I would 100% shop at this store. In fact, my husband probably suspects that I already do. This is the most relatable thing I’ve seen on SNL in a long while.
Fact: The last time SNL did a The View parody, it was 2010. Since then, the show has hired Leslie Jones and Kate McKinnon, thank God, and this is the first time they have taken over the roles of Whoopi Goldberg and Joy Behar from Kenan Thompson and Fred Armisen, respectively. And I’m not saying that Thompson and Armisen weren’t funny as the daytime talk ladies — I use the “SO WHAT, WHO CARES?” gif by Armisen all the damn time. I’m just saying Jones and McKinnon really capture both women in a much more fundamental way. Also, Aidy Bryant as Meghan McCain? She’s the real breakout star here. My only complaint about this bit is that Emma Stone’s Jenny McCarthy didn’t really have much to work with. Otherwise, this is an eerily spot-on spoof of my favorite daytime talk show I love to hate.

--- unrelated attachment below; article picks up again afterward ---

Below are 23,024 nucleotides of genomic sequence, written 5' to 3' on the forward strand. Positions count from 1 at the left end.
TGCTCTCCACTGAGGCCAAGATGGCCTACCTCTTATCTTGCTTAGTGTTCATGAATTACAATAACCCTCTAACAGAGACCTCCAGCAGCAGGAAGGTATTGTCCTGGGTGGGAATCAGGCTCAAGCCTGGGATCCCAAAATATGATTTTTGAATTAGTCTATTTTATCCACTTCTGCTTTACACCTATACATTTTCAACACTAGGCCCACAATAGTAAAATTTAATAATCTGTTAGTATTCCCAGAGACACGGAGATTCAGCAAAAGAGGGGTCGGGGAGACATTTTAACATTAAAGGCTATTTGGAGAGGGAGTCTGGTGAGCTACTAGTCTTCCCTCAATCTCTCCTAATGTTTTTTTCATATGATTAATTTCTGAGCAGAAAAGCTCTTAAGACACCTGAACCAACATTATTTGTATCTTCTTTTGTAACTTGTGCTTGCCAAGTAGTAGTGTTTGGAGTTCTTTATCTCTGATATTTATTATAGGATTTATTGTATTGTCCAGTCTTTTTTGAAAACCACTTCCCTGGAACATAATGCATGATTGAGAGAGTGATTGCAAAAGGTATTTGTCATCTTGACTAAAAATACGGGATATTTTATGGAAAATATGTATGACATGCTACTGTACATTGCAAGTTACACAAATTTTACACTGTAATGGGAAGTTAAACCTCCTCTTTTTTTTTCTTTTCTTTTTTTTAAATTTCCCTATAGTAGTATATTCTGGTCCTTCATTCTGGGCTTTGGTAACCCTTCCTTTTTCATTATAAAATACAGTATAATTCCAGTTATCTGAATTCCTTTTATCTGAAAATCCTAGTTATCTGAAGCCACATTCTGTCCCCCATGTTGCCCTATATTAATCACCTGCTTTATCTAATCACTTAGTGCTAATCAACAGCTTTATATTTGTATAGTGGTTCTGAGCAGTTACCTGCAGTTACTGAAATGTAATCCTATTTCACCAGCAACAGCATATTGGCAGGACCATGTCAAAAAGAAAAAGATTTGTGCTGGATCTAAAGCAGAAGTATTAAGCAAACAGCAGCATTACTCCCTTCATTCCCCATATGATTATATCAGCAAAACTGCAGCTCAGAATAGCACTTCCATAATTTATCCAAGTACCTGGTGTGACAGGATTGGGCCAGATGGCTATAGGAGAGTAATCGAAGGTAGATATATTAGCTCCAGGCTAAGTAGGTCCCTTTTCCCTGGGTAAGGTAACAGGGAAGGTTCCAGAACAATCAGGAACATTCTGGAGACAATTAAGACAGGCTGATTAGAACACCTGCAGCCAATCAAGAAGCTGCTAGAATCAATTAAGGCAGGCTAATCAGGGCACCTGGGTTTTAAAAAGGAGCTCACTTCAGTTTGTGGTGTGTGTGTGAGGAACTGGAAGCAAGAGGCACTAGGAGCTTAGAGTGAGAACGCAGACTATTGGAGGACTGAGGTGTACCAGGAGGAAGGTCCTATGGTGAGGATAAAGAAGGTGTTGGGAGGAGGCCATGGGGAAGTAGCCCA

Melissa Villaseñor and Emma Stone rap about their hobbies and it’s not as charming and cute as they seem to think it is.
I … I don’t know what is happening in this sketch. Is it supposed to be a spoof on 80s music videos? What is going on with Beck Bennett? Is the entire joke that they all peed in a fitting room? Is this funny? Am I hallucinating? Did I take a Lil’ Percocet? I … just … what? How is this not the final sketch of the night?
“Weekend Update” tackles Julian Assange’s weird arrest (“That is not how you are typically removed from an embassy. That is how you are removed from the F Train.”) and Trump’s plan to release a bunch of immigrants into sanctuary cities. “Yeah, man, that’ll show ’em. I don’t know they’re going to handle a bunch of immigrants in a city like … New York.” (Side note: seriously — what is this plan? Is this supposed to be a punishment? Do they not get that big cities are filled with immigrants and that we don’t think twice about it? Or are they so fucking racist that they think adding more immigrants to a city’s population is going to increase crime? Because spoiler alert: it won’t.)